Top 2016 Events Driving Trading in 2017

From record stock market drops and historically low oil prices, to Brexit and the triumphant emergence of Donald Trump as the next leader of the free world, 2016 was full of surprises. 2017 promises new alliances: expect a remade EU, cooperation between OPEC and several other major oil producers, and a potential friendship between Russia and the United States. What were the biggest stories from 2016, and how will they set the tone for the year ahead?

Trump, Brexit, and oil look to be the top stories of 2017.

Is Oil the Zombie Commodity?

2016’s fall and rebirth of the oil industry is likely to have the largest global impact for the upcoming year. Oil prices started the year below $30 per barrel, a plunge of over 60 percent from its high over more than $100 per barrel in 2014. The high prices of 2014 had encouraged American oil companies to use more costly production methods such as drilling in shale oil beds, threatening the dominance of countries like Saudi Arabia. The price drop was caused by a glut due to overproduction, as OPEC tried to drive its competitors out of the market.

However, once the prices began to drop below the cost of production even in Saudi Arabia, OPEC determined that this was an unsustainable policy. At the end of November of 2016, the member states agreed to drop production by more than 30 million barrels a day. Then in December, the agreement was extended to countries outside of OPEC, including Russia, Mexico, and Sudan. The signatories to the agreement currently provide more than half of oil for sale around the world. The market responded immediately with a price jump of more than 10 percent. Financial analysts are suggesting that barrel prices may even rebound to their former highs by the end of 2017. Aside from increased costs, the agreement will also signals and increased willingness for cooperation between the Middle East and Russia.

Britain Slams the Door Shut on Europe

The next major event from 2016 was the Brexit vote, in which the majority of British citizens voted to leave the European Union. Until the day of the vote, pundits claimed that the outcome would be pro-EU, due to the costs involved in Britain losing preferred trading status with the rest of Europe. However, the fear of increased taxes to bailout sister states such as Greece and Italy, alongside fears of terrorism by Islamic militants posing as refugees, convinced Brits to revert to isolationism.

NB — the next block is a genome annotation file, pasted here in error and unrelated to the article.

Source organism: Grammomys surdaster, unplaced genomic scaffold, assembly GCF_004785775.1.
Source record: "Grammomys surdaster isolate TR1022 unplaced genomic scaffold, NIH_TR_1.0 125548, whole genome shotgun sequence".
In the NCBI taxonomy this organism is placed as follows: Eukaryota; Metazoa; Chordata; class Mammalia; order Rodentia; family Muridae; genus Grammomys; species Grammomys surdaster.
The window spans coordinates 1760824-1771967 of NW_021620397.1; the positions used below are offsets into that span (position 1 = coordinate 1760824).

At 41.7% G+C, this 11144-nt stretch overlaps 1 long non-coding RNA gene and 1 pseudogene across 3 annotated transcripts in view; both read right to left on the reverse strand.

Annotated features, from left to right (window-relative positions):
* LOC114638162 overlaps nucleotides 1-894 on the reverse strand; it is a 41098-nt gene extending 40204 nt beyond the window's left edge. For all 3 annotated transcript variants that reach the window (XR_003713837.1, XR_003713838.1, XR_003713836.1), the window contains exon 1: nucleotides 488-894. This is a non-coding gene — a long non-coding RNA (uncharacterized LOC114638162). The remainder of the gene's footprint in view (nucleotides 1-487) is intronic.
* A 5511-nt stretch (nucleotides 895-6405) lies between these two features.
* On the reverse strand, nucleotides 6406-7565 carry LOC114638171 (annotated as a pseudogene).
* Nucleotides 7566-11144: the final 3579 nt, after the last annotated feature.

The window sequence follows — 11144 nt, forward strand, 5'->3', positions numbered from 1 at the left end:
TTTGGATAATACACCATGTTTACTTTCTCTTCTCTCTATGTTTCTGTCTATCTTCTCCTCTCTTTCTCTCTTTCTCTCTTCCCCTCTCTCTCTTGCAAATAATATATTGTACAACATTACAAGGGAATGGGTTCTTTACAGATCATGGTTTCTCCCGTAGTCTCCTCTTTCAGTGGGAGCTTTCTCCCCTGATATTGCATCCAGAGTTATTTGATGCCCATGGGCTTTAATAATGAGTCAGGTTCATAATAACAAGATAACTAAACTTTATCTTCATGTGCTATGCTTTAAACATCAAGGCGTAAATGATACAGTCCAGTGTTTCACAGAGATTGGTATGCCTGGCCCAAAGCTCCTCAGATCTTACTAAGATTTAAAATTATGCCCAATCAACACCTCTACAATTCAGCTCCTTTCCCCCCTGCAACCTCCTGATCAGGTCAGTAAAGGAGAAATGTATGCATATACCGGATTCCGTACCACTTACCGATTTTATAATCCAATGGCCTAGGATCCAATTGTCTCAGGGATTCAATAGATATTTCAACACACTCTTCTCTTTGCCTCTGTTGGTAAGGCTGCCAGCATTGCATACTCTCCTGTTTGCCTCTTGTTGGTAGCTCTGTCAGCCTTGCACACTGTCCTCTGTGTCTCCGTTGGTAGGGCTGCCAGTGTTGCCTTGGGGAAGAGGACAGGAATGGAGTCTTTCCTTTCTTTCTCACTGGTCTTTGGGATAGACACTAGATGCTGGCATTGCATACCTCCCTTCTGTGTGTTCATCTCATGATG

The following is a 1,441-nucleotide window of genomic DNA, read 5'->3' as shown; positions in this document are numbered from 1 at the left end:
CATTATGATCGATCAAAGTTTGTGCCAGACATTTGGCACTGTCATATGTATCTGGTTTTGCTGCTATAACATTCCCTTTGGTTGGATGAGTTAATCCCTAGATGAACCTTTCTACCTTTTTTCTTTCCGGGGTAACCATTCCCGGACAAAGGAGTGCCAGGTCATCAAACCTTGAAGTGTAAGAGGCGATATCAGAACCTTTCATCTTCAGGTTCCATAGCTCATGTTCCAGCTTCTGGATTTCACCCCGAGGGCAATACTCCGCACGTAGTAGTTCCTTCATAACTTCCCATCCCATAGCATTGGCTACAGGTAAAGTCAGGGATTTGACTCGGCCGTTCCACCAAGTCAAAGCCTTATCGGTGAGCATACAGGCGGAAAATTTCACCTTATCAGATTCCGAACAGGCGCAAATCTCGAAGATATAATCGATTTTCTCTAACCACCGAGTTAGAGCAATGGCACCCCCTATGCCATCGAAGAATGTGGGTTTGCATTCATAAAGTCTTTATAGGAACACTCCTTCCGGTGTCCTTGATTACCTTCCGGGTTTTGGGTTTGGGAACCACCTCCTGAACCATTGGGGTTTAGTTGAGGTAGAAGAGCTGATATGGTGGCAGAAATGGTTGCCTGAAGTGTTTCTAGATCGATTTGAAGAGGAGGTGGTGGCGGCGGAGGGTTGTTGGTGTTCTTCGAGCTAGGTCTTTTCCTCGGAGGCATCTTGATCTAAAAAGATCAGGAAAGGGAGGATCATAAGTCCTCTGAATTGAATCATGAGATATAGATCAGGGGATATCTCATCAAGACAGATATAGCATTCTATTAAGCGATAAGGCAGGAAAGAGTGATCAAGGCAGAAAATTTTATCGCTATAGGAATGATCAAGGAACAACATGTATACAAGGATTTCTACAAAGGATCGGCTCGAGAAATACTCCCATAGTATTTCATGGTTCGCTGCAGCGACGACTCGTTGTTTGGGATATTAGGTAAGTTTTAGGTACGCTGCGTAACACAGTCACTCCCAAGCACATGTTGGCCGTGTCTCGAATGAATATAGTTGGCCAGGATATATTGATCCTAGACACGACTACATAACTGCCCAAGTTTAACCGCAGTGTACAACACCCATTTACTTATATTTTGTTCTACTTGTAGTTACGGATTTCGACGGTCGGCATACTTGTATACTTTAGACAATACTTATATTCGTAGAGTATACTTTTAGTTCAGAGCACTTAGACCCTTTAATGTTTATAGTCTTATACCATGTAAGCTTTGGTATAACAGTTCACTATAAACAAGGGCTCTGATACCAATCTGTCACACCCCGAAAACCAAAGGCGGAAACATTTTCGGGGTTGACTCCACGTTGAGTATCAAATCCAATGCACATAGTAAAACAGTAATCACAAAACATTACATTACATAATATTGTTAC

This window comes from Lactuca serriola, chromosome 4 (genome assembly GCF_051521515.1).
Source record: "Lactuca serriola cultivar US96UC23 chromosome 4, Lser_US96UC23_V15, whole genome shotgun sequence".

Once the political fallout settled, Britain welcomed a new Prime Minister, Conservative Party MP Theresa May. May will need to face the difficult task of executing the referendum. In the last few months, this has already been challenged unsuccessfully a number of times. Many of the people who originally voted for the proposal now wonder whether May can negotiate favorable trade agreements. Additionally, Brits question whether to continue with the EU as allies. Some prefer a closer relationship with the United States, as it also leans to the right.

Trump Win Is a Symptom of a Global Drift to the Right

Finally, in the year’s biggest upset, Donald Trump beat out Hillary Clinton in the American Presidential election. Going into the Election Day, polls showed Clinton with a comfortable lead. Therefore it was even more surprising as several blue collar states eventually swung to Trump, especially Michigan, Wisconsin, and Pennsylvania. This was the culmination of several years of declining liberal influence in the country. Now the Democratic Party has been reduced to a regional party representing California and New York. Republicans also have control of the House and the Senate, and they are completely in charge of 25 state governments, compared to only 5 states for the Democrats.

Other countries are also becoming more conservative. Elections in France, the Netherlands, and Germany are coming up in 2017. In each of these contests, the front runners are arguing for a British style referendum to leave the EU. After nearly a decade of a global recession, citizens of the world’s most prosperous nations are turning inward in. Many citizens are desperate to maintain their way of life.

How Will Events from 2016 Affect Trading?

Oil prices will continue to go up for the next several months. This is a good time to place mid and long term “call” orders. Those countries which rely on this commodity for economic success should see better times in 2017. The Middle East and Russia will prosper at the expense of Europe and the euro. Given the likelihood that the United States will join this new coalition, the dollar should increase as well.

Britain will formalize its withdrawal from the EU this year. If Prime Minister May chooses her new partners wisely, the pound’s value will improve. The island nation wishes to regain its influence in world affairs, while protecting its borders from militants. Meanwhile, Brits should still see lots of employment options on the coast due to their high levels of education.

Trump will remain a wildcard on the global scene. However, he has become more moderated in tone since his confirmation as President-Elect. The markets have already rallied in support of his administration. Based on his choices for Secretary of State and Secretary of Commerce, look to Trump to turn his back on the EU and support Vladimir Putin as the new kingmaker in that region. Trump may be on the verge of starting a trade war with China, but if he can open new markets in the Middle East, this may be sustainable in the short term. All signs point to a strong dollar through the rest of the year.